In celebration of its 200 years, Trinity Cathedral is pleased to present a bicentennial speakers series featuring nationally renowned thought leaders in the beautiful nave of the cathedral. Held throughout the 2016-2017 program year, these intimate forums will be geared toward an intergenerational audience. Speakers will cast a vision for an inclusive future where divisions are overcome by affirming abundance in the midst of scarcity, faith in the context of pluralism, and unity in a world of diversity.
Join us for the second event in Trinity Cathedral's A Future that Belongs to Us All national speaker series, a conversation with Imam Feisal Abdul Rauf, Founder and Chairman of the Cordoba House, and The Very Rev. Tracey Lind, Dean of Trinity Cathedral.
Location: Trinity Cathedral
2230 Euclid Avenue
Cleveland, Ohio 44114
Education has largely been termed “the great equalizer,” but increasingly different communities are providing vastly divergent educational experiences for their students. Whether determined by race, gender, and/or socioeconomic status, various gaps remain in providing quality, accessible education. Fifty years ago, the black-white achievement gap was 1.5 times larger than the income gap; today, the the income gap exceeds the black-white achievement gap by nearly two times. This disparity has ballooned so much that the gap between low and high income (10th and 90th percentile income families, respectively) is about 30 to 40 percent larger for children born in 2001 than it was for children born in 1976.
Schools are also increasingly segregated: only 17.1 percent of white students attend a school where minorities make up at least half of students and over 75 percent of Hispanic and African-American students attend majority-minority schools. Simultaneously, U.S. public schools are mo...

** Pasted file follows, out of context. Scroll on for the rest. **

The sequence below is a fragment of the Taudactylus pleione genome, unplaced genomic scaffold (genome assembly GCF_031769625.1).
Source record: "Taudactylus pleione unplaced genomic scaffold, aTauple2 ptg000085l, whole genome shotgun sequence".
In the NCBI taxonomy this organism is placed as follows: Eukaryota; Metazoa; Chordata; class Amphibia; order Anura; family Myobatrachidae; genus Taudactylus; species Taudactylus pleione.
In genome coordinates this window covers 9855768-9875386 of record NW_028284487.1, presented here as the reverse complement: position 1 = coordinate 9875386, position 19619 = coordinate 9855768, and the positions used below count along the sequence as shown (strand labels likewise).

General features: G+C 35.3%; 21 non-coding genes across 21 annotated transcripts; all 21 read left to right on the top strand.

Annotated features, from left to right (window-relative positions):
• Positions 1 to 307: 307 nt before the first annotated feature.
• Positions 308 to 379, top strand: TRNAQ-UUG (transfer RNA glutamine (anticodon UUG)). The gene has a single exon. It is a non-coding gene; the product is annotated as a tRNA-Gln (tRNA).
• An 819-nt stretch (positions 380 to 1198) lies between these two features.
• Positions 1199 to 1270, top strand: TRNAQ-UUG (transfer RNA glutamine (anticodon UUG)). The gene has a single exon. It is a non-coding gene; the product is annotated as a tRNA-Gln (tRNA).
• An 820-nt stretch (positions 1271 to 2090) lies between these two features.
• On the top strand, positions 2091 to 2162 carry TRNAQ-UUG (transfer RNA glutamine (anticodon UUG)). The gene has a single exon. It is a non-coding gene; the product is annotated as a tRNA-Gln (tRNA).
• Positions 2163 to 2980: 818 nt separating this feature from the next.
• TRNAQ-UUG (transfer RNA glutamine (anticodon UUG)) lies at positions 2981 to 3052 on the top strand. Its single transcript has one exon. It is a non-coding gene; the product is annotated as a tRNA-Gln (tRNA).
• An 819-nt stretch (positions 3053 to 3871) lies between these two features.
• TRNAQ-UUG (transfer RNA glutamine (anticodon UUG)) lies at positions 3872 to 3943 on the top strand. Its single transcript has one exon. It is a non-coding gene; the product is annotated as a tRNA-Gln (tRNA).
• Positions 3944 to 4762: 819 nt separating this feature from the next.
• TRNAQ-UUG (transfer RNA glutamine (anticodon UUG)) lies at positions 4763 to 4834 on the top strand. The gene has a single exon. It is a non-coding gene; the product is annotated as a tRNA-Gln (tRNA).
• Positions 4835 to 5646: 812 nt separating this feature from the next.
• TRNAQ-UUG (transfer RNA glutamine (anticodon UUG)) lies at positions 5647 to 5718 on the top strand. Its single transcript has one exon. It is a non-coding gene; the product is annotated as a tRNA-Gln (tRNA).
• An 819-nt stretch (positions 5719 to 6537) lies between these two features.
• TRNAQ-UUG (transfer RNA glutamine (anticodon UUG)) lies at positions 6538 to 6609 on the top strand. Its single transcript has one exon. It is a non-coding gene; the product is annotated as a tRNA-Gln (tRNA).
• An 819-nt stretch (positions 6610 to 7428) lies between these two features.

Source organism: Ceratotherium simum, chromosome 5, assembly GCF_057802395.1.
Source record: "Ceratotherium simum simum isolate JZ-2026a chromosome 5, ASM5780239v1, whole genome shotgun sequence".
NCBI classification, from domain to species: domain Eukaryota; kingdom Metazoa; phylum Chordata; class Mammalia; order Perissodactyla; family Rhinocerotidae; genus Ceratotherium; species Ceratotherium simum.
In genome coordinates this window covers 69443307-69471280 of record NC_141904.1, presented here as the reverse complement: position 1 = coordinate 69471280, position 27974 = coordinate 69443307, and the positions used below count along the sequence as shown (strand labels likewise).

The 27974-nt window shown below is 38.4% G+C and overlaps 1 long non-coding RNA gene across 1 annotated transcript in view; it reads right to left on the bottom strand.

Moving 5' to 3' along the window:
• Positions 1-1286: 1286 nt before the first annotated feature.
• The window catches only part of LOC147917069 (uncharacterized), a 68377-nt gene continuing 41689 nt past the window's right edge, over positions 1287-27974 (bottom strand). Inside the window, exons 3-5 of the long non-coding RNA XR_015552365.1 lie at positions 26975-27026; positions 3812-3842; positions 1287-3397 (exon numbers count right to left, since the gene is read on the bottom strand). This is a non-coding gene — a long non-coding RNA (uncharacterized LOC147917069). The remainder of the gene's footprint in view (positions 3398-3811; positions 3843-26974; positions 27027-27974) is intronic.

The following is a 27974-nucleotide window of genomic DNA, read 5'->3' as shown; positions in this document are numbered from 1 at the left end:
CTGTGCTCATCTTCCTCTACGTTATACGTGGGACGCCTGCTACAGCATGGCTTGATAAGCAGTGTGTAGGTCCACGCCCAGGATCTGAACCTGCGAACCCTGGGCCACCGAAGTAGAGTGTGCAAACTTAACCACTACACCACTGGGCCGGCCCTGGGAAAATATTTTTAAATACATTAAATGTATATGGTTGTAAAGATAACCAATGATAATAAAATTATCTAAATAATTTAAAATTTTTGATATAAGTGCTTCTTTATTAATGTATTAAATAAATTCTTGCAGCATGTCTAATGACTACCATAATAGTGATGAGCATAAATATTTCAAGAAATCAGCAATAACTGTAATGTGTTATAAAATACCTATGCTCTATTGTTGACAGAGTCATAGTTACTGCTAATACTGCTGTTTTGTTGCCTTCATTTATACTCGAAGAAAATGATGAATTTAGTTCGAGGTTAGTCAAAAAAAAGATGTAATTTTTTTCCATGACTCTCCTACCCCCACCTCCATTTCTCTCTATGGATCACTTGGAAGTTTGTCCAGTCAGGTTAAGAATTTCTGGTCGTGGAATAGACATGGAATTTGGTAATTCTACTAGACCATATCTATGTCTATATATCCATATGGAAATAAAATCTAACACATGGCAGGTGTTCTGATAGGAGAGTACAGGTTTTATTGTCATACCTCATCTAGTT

one year ago, The
Plain Dealer began a series chronicling Cleveland's legacy of lead poising and how it connected with
current concerns about education and violence among youth. The problem isn't
new. Since 2000, approximately 40,000 children in Cuyahoga County suffered from
lead poisoning; 80 percent of them lived in the city of Cleveland.
health crisis not unique to Cleveland. According to the U.S. Department ofHousing and Urban Development (HUD), 37 million homes and apartments, most in poor, urban areas subject to decades
of housing discrimination, still contain some lead paint in walls and woodwork.
Lack of funding - both to eliminate lead paint in homes and to test children
and adults exposed to lead - is cited as the reason this problem remains
efforts are underway to combat lead poisoning in Cleveland? What can we learn
from successful programs in other cities? Join us for a conversation with
Online reservations for this event are now closed. Call (216) 621-0082 for ticket availability.
Portman (R) and Ted Strickland (D), candidates for the Ohio U.S. Senate,
participate in a debate moderated by WEWS-TV anchor Danita Harris and Statehouse News Bureau Chief Karen Kasler.
Location: Westfield Insurance Studio Theatre
The Idea Center® at PlayhouseSquare
1375 Euclid Avenue
Cleveland, Ohio 44115
are free (limit two per person) and registration is required.
This program has been cancelled. Please call our office at (216) 621-0082 if you have any questions.
Three seats on the Ohio Supreme Court are on this year's general election ballot. One, the seat occupied by Chief Justice Maureen O'Connor, is unopposed; the other two seats are contested. Once elected, justices serve a six-year term. Currently, the Republicans have a 6-1 majority in the court.
Join us for a conversation with Ohio Supreme Court candidates Judge John O'Donnell (D), and Judge Cynthia Rice (D), moderated by Tucker Ellis attorney Brandon Cox.
The other candidates in this race declined to participate.
Tickets: $20 members/$35 nonmembers